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Dr Ricard Alert

Princeton University

From topological defects to fruiting bodies in colonies of migrating bacteria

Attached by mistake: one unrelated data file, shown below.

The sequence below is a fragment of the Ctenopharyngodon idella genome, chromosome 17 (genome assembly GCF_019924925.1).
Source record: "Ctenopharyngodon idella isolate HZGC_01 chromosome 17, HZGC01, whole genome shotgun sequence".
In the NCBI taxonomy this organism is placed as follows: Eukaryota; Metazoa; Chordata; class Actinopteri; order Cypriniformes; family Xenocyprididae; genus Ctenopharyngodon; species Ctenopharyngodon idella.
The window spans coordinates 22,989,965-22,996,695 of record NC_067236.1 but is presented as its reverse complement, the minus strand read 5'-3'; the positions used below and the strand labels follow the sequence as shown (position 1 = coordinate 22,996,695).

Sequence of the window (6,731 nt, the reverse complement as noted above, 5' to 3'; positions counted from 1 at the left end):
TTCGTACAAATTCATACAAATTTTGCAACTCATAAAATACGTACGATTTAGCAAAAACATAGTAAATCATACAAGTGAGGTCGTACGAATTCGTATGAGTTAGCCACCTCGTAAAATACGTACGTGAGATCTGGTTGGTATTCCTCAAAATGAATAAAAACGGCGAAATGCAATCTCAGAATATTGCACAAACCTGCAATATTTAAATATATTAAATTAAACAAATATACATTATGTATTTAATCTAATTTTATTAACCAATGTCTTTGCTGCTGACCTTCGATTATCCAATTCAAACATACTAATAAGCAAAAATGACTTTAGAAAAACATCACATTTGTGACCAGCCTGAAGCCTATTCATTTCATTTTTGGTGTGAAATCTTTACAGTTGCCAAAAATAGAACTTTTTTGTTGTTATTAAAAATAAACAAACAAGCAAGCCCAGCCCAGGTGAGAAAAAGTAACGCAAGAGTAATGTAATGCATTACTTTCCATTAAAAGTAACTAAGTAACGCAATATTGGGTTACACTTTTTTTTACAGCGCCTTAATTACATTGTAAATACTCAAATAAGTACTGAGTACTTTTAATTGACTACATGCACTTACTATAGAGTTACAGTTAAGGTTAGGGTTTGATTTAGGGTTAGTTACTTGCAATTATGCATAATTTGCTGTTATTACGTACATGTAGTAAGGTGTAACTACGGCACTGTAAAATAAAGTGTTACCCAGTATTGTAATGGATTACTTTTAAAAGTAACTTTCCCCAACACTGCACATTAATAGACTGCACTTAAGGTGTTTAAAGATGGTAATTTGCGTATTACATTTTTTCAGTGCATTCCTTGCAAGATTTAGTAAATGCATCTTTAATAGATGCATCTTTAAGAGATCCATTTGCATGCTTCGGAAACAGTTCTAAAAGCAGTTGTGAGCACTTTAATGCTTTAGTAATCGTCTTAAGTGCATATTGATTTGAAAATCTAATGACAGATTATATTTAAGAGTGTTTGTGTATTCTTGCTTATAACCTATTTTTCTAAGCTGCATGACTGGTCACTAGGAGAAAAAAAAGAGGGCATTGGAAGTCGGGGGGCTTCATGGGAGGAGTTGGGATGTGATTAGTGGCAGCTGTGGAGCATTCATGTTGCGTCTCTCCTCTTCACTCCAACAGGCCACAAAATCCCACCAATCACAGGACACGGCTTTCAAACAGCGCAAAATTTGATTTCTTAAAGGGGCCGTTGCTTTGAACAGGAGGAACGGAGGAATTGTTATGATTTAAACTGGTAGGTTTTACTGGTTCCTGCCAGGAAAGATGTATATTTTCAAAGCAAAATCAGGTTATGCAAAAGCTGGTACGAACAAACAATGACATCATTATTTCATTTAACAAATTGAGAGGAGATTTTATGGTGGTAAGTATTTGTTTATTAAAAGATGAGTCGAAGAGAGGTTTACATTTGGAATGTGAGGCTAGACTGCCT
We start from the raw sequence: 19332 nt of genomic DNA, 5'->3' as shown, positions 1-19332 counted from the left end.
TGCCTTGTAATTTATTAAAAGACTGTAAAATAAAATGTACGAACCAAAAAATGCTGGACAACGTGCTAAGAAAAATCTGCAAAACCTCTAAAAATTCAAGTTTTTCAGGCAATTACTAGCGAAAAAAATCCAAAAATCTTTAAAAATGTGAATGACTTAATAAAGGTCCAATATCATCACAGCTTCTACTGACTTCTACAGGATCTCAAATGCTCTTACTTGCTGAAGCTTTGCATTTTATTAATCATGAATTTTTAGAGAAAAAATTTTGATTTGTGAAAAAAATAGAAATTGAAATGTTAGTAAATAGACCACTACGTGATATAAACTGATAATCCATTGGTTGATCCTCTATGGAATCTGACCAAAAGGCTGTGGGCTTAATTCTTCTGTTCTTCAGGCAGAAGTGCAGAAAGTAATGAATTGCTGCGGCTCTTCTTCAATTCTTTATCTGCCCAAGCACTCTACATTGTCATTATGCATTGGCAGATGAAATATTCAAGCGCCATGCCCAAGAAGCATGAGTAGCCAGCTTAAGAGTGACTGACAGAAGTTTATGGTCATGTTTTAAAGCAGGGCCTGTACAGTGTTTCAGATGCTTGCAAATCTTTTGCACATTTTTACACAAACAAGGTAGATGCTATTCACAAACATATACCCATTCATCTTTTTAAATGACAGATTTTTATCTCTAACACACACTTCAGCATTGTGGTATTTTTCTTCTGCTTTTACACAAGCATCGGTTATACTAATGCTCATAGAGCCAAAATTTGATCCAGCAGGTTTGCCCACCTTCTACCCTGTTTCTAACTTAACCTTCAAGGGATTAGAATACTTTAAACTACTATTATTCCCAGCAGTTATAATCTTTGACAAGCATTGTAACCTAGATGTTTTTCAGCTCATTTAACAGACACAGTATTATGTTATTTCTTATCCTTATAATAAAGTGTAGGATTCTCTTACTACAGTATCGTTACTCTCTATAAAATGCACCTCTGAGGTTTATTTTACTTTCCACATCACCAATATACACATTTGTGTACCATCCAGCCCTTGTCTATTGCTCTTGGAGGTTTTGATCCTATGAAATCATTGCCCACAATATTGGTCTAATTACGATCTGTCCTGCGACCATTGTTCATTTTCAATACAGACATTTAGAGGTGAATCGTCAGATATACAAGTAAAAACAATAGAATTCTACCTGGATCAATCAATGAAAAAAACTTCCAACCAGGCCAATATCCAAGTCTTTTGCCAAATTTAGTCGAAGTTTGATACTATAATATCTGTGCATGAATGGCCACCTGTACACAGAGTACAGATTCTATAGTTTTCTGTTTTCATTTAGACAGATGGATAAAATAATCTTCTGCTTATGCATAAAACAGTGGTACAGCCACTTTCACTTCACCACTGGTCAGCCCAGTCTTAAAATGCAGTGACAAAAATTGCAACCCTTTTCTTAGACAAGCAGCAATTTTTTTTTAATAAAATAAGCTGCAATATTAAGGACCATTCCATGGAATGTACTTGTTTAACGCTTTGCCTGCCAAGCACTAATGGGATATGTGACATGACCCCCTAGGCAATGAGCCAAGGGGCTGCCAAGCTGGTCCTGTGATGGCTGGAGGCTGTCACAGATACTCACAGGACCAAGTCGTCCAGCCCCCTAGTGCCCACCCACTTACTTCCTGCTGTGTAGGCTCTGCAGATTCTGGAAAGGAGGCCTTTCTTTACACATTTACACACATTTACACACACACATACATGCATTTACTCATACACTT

The soil bacterium Myxococcus xanthus lives in colonies of millions of cells that migrate on surfaces. When nutrients are scarce, M. xanthus colonies develop macroscopic multicellular aggregates called fruiting bodies. To develop these three-dimensional fruiting bodies, the colony sequentially forms new cell layers on top of an original cell monolayer. However, how new cell layers form is poorly understood. We find that, in each layer, the rod-shaped M. xanthus cells are densely packed, aligned with neighboring cells, and motile. Thus, the colony forms an active nematic liquid crystal. We show that new cell layers preferentially form at topological defects, i.e. points at which the nematic alignment axis is lost. Defects with topological charge +1/2 and -1/2 lead to the formation of new layers and new holes, respectively. We explain these findings by modeling the bacterial colony as an extensile active nematic fluid with anisotropic friction. In agreement with our experimental measurements, the model predicts an influx of cells toward +1/2 defects and an outflux of cells from −1/2 defects. Our results suggest that cell motility and mechanical cell-cell interactions are sufficient to induce the formation of cell layers at topological defects, thereby seeding the formation of fruiting bodies in the bacterial colony.

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